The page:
Parents and the College Essay: How to Help

Welcome to the beginning of college essay season! If I've learned anything in over 20 years of working with high school seniors on theirs, it's that parents are eager to get this beast done tomorrow while most seniors don't feel the impulse until around the end of September. Thus starts the tension.


For many parents this summer before senior year is the beginning of what feels like a never ending nightmare of college application begging, nagging, secrecy, meltdowns, and approaching deadlines. It doesn't have to be. For many students, their summer focus is on paid work or internships or friends, and their academic mindset needs some time to kick back in, particularly in a year after pandemic schooling. This is normal.


Excellent school counselors and English teachers are experts at the college application process and know how (and when) to get it done quickly. I know because I'm one of them. But even if you and yours aren't lucky enough to benefit from such gems at your child's school, there are certainly proven things you as a parent can do to ease parental/child anxiety and tension around the college essay.


Like what?


For starters, too many cooks in the kitchen spoil the broth. Student anxiety and confusion skyrocket when more than 3 editors start chiming in on their drafts. I know you mean well and you likely went to college yourself and wrote an essay, but that doesn't mean you are the best consultant for your child. I know this feels counterintuitive. You just want to help but hear me out.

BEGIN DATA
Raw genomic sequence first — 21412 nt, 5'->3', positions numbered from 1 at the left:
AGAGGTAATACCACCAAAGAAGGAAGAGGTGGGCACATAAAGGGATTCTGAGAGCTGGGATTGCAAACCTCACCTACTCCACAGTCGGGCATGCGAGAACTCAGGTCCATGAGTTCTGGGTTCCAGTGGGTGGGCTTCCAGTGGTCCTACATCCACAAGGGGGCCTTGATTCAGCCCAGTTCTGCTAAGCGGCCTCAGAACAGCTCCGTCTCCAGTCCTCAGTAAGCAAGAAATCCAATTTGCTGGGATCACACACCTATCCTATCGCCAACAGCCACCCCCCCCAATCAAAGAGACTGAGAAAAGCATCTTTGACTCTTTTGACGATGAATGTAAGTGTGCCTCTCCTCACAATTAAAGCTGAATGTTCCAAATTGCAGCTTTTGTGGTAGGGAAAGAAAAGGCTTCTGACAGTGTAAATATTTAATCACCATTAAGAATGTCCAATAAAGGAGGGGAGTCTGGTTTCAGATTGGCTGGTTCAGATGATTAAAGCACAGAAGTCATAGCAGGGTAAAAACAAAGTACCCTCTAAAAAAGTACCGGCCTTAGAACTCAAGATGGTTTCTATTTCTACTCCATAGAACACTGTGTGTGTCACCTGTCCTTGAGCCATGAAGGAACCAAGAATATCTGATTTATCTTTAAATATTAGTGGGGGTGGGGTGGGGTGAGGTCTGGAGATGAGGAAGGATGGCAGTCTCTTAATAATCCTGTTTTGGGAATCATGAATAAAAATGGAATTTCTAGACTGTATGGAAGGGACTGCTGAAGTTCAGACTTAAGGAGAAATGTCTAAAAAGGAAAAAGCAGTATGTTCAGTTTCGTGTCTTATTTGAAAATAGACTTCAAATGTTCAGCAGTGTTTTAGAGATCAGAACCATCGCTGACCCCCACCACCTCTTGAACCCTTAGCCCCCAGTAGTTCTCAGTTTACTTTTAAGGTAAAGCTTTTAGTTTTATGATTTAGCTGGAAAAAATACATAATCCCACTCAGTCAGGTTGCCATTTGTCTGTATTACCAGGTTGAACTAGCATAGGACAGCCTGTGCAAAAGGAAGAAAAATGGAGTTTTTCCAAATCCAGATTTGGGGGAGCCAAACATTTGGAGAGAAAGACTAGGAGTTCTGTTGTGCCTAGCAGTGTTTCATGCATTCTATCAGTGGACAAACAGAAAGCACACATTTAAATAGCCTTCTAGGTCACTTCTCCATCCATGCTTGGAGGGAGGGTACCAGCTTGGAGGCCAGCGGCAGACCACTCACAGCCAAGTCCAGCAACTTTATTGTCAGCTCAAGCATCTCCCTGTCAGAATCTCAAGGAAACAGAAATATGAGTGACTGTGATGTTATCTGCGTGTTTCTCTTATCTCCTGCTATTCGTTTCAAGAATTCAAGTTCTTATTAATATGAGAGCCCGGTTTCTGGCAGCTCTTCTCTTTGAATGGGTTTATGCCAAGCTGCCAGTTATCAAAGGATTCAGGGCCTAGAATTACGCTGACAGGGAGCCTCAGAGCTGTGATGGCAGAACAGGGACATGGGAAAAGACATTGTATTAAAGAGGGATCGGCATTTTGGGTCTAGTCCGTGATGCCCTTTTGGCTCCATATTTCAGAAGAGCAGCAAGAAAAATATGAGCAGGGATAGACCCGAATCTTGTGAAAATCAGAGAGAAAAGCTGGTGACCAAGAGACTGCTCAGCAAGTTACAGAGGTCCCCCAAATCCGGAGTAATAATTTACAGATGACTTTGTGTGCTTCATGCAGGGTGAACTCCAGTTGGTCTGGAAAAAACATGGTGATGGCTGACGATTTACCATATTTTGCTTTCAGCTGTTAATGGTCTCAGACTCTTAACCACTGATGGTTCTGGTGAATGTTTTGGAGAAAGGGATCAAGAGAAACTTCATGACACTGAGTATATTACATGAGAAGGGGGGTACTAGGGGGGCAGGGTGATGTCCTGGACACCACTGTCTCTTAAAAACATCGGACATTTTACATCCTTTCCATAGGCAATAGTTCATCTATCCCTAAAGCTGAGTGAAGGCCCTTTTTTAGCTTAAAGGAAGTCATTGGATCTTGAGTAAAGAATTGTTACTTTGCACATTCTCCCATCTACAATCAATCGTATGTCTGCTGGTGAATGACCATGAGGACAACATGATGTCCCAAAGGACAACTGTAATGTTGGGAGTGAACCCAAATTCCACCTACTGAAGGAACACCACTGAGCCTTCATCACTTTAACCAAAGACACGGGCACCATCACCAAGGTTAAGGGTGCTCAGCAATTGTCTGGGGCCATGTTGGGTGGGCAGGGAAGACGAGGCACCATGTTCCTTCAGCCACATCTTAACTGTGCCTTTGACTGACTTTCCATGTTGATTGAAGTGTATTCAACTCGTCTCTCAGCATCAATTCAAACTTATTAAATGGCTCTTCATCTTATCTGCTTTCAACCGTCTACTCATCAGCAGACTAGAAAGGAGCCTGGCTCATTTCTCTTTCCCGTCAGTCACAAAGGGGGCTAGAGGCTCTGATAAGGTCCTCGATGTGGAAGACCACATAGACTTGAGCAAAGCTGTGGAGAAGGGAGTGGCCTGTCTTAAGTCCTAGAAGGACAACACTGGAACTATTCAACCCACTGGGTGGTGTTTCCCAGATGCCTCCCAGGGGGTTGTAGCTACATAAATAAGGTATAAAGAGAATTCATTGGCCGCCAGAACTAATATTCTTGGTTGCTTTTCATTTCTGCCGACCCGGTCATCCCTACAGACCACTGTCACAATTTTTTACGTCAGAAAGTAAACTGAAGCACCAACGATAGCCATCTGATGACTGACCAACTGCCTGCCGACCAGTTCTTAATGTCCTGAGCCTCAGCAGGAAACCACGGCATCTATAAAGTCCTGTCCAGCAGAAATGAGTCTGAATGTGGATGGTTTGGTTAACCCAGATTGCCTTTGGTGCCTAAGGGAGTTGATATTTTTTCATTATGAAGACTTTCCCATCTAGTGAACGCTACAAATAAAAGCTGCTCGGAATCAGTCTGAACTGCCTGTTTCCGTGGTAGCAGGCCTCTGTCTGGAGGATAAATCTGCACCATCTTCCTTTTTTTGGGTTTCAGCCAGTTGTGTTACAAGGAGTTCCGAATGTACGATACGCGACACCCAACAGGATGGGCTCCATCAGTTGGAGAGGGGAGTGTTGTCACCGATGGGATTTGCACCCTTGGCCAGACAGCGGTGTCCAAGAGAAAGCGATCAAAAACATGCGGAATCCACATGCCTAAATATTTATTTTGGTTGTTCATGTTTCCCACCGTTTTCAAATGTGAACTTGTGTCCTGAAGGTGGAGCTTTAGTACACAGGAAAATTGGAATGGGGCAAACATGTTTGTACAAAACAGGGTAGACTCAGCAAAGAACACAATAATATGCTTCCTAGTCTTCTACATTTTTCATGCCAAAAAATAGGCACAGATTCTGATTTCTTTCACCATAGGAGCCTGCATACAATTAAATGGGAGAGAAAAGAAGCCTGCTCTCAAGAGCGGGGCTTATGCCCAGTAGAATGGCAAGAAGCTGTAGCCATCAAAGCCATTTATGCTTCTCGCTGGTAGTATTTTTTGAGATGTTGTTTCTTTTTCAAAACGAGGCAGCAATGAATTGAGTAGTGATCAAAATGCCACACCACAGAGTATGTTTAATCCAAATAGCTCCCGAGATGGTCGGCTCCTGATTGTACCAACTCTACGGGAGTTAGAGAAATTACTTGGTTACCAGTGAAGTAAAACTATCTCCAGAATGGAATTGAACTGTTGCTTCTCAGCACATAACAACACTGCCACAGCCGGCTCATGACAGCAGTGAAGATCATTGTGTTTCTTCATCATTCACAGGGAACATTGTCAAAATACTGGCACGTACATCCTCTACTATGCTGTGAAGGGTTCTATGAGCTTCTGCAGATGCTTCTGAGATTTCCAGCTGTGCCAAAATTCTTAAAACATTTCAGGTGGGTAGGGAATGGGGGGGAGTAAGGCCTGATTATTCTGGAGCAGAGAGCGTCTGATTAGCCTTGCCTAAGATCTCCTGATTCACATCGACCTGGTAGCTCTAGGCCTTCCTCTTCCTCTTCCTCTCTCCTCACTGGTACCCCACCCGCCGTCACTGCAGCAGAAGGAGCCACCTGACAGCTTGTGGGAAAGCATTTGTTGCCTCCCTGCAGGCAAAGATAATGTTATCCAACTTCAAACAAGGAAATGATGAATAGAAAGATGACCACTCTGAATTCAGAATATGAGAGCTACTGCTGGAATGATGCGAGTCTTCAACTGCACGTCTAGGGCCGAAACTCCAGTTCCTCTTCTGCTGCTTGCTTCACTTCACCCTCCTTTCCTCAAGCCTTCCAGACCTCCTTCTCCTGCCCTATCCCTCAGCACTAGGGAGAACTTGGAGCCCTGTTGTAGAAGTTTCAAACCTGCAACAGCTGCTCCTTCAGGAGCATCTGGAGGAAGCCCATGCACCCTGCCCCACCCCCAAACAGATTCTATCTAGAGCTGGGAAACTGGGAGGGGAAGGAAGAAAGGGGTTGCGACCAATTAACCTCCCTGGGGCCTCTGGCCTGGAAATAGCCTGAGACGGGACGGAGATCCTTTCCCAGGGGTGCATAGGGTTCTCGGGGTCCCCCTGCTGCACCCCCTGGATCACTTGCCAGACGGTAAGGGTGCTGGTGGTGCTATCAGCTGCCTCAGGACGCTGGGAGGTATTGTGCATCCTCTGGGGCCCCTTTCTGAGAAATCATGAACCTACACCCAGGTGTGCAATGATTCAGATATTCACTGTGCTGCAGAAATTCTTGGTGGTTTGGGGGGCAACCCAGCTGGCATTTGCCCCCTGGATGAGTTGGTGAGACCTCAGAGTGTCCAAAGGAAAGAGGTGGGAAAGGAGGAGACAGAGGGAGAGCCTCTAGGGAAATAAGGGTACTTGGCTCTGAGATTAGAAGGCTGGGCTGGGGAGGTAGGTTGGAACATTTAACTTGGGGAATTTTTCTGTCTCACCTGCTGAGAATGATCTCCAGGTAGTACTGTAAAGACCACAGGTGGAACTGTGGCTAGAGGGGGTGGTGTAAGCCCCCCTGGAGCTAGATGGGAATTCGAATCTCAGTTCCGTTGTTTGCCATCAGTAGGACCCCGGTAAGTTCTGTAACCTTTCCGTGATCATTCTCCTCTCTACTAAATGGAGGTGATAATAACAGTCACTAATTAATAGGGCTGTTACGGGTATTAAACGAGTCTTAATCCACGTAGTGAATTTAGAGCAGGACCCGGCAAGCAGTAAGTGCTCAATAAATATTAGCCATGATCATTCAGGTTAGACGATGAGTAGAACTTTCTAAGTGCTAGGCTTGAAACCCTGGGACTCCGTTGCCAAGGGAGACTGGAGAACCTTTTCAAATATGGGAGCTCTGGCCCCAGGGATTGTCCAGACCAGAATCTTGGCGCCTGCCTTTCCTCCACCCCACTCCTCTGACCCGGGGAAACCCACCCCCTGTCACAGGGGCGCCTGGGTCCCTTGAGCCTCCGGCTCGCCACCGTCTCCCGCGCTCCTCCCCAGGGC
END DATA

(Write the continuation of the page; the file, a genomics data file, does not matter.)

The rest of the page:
By leaving it to the professionals--that English teacher, that school counselor, or a consulting specialist in the college essay, you can enjoy keeping your hands off and rest assured.


Not editing your child's essay is the ultimate act of generosity. Why?


Because even though you think you know how to write an essay, you probably don't read hundreds of college admissions essay.


College essays are not academic essays. They shouldn't even have introductions, gasp! Did you know that?


See?


You also probably don't talk to admissions counselors on a regular basis and unlike the pros, you probably don't intimately know what these prompts are designed to elicit from your child nor the common mistakes and pitfalls students make. We do.


Let us help you reduce anxiety, reduce tension, and enjoy the time you have left with your child before they leave the nest. Fledging, learning to fly solo, this is what you've been hoping for all along.


Intrigued?


Next post: more tips on helping your kid with the college essay by not helping